No, no. I don’t drink. Well, hardly. It just doesn’t agree with me. I used to drink like a fish, but I just get heartburn. I’m getting old, man. And the hangovers — I actually cannot stand the concept of a hangover.

What’s your a.m. routine?

Shower, shit, shave. No, wait — shit, shower, shave. You don’t want to shit after you’ve already had a shower. The three S’s. Sometimes you can do four S’s if you’re lucky, which is sex, shit, shower, shave. That is much more likely to happen these days since my missus has moved in.

How did your move from London to L.A. influence the album? 

Just not being in London, being in a new city. I haven’t got any really massive circle of friends or anything. I came here to experience emptiness.European culture is very clustered, very pedestrianized and everyone is very closely knit. I love L.A. for its vastness. It’s devoid of any real sort of social integration because it’s so spread out, and I love that. I love the fact that I can be really anti-social and obnoxious in my studio and just concentrate on work.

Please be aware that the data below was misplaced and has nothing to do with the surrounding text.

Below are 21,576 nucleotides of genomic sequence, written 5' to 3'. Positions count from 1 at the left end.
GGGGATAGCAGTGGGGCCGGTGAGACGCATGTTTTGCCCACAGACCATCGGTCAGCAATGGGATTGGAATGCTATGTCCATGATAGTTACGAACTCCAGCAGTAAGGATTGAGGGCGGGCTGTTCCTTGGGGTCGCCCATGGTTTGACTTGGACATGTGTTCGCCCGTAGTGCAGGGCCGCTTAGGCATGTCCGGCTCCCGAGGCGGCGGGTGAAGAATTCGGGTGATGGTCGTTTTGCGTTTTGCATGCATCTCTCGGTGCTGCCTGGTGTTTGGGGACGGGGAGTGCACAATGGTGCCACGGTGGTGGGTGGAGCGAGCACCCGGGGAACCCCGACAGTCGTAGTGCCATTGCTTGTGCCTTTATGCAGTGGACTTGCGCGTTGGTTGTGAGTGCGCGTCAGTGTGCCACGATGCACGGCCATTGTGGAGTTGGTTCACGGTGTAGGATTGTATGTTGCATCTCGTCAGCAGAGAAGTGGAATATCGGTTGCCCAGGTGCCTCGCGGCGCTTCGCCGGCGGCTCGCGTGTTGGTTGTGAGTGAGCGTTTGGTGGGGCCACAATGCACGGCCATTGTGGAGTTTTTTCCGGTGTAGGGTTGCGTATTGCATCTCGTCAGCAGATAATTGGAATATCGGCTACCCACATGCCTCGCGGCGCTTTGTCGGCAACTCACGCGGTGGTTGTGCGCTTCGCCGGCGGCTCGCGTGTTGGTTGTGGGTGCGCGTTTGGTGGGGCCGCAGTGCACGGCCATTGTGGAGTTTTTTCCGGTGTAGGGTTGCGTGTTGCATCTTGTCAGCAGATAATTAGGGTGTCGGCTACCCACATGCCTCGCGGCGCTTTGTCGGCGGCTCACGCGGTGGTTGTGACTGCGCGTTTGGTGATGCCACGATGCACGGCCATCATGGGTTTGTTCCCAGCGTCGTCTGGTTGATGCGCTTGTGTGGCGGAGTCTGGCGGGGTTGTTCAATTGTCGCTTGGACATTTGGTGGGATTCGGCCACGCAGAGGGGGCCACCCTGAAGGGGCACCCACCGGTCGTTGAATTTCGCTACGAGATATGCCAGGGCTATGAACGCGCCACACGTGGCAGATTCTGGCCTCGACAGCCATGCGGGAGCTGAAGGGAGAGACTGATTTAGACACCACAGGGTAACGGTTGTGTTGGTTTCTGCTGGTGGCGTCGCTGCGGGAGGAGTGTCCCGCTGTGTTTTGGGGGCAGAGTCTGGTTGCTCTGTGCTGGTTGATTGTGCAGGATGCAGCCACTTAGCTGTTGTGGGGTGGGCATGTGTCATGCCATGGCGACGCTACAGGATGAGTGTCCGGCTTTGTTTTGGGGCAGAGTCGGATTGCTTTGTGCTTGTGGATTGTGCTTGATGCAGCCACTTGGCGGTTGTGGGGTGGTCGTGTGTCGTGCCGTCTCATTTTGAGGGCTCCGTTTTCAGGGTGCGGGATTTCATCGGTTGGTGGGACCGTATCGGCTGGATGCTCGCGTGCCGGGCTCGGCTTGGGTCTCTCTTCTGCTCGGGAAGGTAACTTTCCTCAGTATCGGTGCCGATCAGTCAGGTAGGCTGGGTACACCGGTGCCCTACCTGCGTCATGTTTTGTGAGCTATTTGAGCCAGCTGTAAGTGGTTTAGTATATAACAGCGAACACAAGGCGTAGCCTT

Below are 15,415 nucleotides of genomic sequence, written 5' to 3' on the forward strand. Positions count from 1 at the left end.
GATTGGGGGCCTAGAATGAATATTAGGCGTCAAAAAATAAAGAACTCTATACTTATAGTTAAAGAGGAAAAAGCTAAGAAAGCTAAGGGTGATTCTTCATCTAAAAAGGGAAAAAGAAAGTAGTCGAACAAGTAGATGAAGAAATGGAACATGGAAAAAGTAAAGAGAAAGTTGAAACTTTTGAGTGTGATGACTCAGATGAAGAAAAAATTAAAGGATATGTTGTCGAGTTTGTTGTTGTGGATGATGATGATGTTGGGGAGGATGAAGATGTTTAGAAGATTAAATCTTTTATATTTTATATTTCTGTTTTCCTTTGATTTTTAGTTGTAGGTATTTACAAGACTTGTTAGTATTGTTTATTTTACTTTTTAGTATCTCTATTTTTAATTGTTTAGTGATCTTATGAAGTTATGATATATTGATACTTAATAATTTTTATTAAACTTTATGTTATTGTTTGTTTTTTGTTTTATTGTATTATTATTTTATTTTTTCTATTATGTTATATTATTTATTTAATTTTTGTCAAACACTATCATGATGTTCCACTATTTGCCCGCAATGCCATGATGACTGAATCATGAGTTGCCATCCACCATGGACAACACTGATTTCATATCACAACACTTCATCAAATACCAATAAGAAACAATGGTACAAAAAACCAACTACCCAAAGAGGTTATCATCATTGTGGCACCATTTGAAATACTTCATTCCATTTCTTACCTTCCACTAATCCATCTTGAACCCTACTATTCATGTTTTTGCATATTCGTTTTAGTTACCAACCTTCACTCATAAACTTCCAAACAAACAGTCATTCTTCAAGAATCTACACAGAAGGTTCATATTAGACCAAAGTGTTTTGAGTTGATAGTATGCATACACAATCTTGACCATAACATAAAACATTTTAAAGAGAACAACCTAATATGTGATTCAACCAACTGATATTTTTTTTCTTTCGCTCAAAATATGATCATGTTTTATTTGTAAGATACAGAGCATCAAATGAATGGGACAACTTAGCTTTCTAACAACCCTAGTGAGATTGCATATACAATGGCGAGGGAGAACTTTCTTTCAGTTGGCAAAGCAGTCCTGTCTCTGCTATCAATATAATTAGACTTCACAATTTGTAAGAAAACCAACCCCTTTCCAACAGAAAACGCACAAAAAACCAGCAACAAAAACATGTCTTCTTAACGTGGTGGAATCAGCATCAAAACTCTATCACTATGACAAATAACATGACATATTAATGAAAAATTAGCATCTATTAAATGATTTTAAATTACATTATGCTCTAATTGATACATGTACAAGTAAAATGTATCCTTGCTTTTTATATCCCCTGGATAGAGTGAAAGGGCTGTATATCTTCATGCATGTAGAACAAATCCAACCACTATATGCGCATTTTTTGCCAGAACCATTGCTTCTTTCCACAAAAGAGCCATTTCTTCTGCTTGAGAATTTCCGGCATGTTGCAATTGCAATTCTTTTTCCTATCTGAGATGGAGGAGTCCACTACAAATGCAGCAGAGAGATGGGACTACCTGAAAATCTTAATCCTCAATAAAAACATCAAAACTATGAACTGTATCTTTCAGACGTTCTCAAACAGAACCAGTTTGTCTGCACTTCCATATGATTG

You’ve gotten naked for the gays on a couple occasions. Do your gay friends call you a tease, because I think you might be?

I could be a tease; it depends on if you fancy me or not. The main thing is, I’m having fun. That’s such a shit thing to say, but it is actually that. Straight male artists are restricting themselves through their sexuality, and I think you should just be open to anything, especially in the press. If someone has an idea and it’s tasteful, yeah, I’ll do it. Fuck it. When I did the nude photo shoot, that was for male eating disorders. I wanted to support that cause, and if it meant a few famous guys getting their clothes off and talking about their own experiences with eating and their health, then fuck — any day dude, any day.

Why is it such an issue for straight guys to open up like that?